A young African American male sits directly across a typical American middle school classroom from me, sighing heavily every time the computer puts a new question on the screen. He’s asked me several times how many questions there are, and all I can tell him is somewhere between 30 and 50, because this test is a test that gives a different amount of questions to each student dependent upon their success or failure on the proceeding question. Another young African American male keeps falling asleep so frequently I ask him to stand up to take the test, so he’ll not be tempted to put his head down. He is only on question 14, and I am sure this moment in time is only further cementing his hatred of reading. A young white female, who has obviously done this before, flew through the test, just fast enough for the “disengaged student” filter not to catch her apathy. A young white male clicked through too fast yesterday, and had to take it again today.
I am not okay with my students being this frustrated and disengaged with the written word.
I’m sitting in this classroom, giving my student the NWEA assessment, which isn’t a bad assessment in and of itself, but it’s one of three assessments I will give to my students within the first three weeks of class, and I will give another one the week after next. We use Achieve 3000, IXL, NWEA, and SRI to assess our students’ reading levels. We are expected to share this data with the students, have them track their own progress, and have them reach for grade level by the end of the school year.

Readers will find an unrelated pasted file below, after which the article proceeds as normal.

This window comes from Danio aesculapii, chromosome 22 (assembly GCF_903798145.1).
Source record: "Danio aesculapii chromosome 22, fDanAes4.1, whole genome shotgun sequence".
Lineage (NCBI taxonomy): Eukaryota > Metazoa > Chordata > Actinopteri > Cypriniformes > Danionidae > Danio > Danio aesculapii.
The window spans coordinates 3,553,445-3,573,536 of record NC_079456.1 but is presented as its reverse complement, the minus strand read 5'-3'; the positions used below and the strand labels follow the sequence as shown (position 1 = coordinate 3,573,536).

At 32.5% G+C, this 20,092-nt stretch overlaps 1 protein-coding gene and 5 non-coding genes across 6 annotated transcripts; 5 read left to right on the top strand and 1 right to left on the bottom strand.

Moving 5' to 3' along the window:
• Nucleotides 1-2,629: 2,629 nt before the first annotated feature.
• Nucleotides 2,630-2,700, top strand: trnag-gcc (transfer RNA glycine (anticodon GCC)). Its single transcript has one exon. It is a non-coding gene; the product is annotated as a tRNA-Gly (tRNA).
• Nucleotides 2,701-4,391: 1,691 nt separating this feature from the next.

I am not okay with giving more assessment than are absolutely necessary to gauge my students’ abilities.
Having students be responsible for their own data is like multi-billion dollar corporations asking me to ring out my own groceries, so they can cut the jobs of my fellow workers. I work with students who do not need one more thing to make them feel bad about themselves, students who are on average a couple of years below grade level, and it is my job, as the one with the college degree and license in education, to make sure they improve, to make sure they learn, and to make sure they grow.
Most importantly, my job is to help students love language and literature. If they don’t love it, they won’t engage in it, and they won’t change the world for the better, because they won’t know how to read. But I cannot do this by using a canned program that exists solely to make money for its purveyors, no matter how well intentioned it began.
I am not okay with Capitalism in the classroom.
Language and literature appeal to me precisely because they are wild and unruly and unpredictable. These facets of culture move with us; they are alive and changing and growing. They aren’t subjects that are fixed in time or place, and they should bring us joy, sorrow, information, relationships, anger, love, and all those human emotions. We shouldn’t expect students to read something, answer a couple of program-based low-level comprehension questions, and be done with it. We shouldn’t put a dead and static text in front of a teenager and ask them to fall in love with words.
I am not okay with teaching students to hate reading by participating in what passes for English Language Arts in American schools.
Those of you who love to read: when was the last time you read something you were forced to read, other than for work? When was the last time you sent your friends a list of basic comprehension question when you had a book recommendation for them? Do you keep reading a book or a text you hate because you have to? Is there someone in your life who forces you to read things that have no meaning to you or for you?
Personally, I like to pick my own texts, talk about them with my friends, and write about them in my own ways. I like the freedom to stop reading something that doesn’t interest me. And, you know what? I end up reading all types of texts, having all kinds of amazing conversations with people I’d normally never discuss those subjects with, and I write all types of writing in response.
Wouldn’t it be cool if we could afford our students the same pleasures we have with language and literature, instead of jamming them inside tiny boxes of canned programming and contrived literary situations?